Smoking new battleground as Labour accuses Libs of accepting donations from ‘Big Tobacco’

  • From:
  • August 01, 2013 6:44AM

Smokers likely a budget target

Cigarettes and Big Tobacco the new battleground in the lead-up to the election. Picture: AFP Source: AFP

LABOR is launching a surprise attack on the Liberals for accepting donations from the tobacco industry as the Government prepares to increase cigarette taxes.

Smoking has suddenly become the new political battleground and the centre of the economic and health debate.

An ALP video advertisement released last night features recordings of Opposition Leader Tony Abbott defending the donations from a legal industry. Cigarette makers have given the Liberals some $3 million over 12 years.

“I don’t see why, if they want to make a donation, we don’t accept it,” Mr Abbott is shown saying.

Labor has refused money from the industry since 2004.

The advertisement also highlights a figure used yesterday by Prime Minister Kevin Rudd that smoking costs the economy $31.5 billion a year, and that it is related to thousands of cancer deaths.

The Opposition is today ready to press home its own accusation Mr Rudd has benefited from Big Tobacco.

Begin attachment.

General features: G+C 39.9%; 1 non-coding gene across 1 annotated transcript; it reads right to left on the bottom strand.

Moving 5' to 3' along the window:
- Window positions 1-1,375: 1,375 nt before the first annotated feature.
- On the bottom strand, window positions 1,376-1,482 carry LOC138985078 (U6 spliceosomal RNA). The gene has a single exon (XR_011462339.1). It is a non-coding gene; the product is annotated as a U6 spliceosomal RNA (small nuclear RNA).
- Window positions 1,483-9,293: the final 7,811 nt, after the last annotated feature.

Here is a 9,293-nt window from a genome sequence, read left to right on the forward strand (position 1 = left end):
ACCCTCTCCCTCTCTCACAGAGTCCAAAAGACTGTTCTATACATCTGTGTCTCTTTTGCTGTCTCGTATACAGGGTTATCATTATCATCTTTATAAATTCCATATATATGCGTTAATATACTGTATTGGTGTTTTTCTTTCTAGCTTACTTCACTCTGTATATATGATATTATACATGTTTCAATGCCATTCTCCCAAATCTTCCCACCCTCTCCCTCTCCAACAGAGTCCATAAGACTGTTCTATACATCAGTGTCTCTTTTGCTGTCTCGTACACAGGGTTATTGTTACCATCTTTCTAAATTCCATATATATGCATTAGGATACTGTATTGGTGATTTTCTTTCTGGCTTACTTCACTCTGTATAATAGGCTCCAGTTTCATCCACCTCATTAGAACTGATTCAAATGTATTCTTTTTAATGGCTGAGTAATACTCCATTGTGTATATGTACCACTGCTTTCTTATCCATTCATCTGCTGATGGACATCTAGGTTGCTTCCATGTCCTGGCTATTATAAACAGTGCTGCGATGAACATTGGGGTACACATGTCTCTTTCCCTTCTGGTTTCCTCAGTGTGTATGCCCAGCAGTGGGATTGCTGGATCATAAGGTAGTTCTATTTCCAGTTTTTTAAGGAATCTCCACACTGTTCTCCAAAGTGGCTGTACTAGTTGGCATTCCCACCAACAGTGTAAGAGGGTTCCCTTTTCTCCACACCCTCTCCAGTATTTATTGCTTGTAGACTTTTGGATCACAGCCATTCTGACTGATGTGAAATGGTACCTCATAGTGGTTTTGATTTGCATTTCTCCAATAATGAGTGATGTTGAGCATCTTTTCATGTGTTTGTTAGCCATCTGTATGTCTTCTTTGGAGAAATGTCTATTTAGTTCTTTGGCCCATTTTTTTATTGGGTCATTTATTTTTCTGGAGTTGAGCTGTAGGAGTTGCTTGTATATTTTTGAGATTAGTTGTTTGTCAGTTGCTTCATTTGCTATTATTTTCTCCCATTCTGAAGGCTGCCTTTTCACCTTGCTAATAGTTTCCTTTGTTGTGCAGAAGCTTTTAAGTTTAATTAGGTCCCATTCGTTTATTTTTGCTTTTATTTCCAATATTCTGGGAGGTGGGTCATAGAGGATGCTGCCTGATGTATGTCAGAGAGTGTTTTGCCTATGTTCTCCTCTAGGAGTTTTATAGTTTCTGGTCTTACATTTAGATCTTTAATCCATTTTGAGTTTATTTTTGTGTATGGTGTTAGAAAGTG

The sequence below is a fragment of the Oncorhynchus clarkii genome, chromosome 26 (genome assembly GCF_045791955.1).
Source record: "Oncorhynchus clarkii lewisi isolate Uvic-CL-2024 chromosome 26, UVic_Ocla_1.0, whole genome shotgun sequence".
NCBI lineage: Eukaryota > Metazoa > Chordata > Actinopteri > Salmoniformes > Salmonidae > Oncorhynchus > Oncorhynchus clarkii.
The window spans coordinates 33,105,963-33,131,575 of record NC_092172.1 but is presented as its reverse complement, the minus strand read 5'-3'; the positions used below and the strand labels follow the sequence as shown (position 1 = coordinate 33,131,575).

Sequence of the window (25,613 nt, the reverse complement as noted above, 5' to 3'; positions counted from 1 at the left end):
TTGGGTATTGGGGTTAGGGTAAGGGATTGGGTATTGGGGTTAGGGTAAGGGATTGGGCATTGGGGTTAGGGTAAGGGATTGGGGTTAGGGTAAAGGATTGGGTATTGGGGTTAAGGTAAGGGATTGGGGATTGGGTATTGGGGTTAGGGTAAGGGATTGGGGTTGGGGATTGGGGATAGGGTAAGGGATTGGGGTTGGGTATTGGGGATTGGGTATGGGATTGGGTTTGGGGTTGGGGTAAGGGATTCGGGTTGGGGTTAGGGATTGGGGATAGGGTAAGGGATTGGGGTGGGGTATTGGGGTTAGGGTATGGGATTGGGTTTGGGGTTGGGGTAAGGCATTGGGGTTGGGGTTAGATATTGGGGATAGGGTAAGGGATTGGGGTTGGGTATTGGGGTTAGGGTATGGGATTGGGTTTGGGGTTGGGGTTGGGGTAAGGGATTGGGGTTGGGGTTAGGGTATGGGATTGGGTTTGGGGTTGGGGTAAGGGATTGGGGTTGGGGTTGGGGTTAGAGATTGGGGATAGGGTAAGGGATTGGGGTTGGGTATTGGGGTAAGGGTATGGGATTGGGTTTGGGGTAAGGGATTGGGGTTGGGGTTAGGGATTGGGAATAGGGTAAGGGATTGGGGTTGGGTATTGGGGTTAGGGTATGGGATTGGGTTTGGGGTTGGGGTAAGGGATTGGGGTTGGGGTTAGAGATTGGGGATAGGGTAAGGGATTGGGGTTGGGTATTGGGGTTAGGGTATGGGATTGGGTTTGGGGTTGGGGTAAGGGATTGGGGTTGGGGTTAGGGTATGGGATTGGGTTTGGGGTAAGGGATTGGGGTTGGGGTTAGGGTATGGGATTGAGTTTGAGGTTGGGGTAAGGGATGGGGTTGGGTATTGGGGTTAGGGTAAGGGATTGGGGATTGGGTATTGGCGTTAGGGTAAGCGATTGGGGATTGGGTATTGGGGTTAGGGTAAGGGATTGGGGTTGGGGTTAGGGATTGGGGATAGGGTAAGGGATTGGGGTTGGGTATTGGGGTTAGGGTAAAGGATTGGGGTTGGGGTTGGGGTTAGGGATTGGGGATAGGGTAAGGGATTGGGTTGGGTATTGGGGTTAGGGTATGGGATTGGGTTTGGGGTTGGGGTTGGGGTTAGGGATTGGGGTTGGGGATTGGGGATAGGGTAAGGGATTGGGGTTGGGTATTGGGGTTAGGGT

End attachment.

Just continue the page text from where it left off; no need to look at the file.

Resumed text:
Mr Abbott is expected to again highlight that as a back bencher last October Mr Rudd accepted plane travel paid for by a foundation with tobacco links.

“He routinely accepted private-sponsored travel, including, quite recently, private sponsored travel from a German firm connected with the tobacco industry,” said Mr Abbott.

Mr Rudd had declared on his MP’s register of interests the air trip to Berlin for a foreign affairs comment. It was provided by the Kober Foundation which owns a major supplier of cigarette making machines and had a turnover of $1.1 billion in 2011.

Treasurer Chris Bowen will release an economic statement before the end of the week to detail how the Government will make up for a revenue decline which has been much steeper than forecast in the Budget last May.

The Government has been looking at spending cuts and tax rises which would not cost jobs, reduce productivity or affect essential services head of the official start of the election campaign.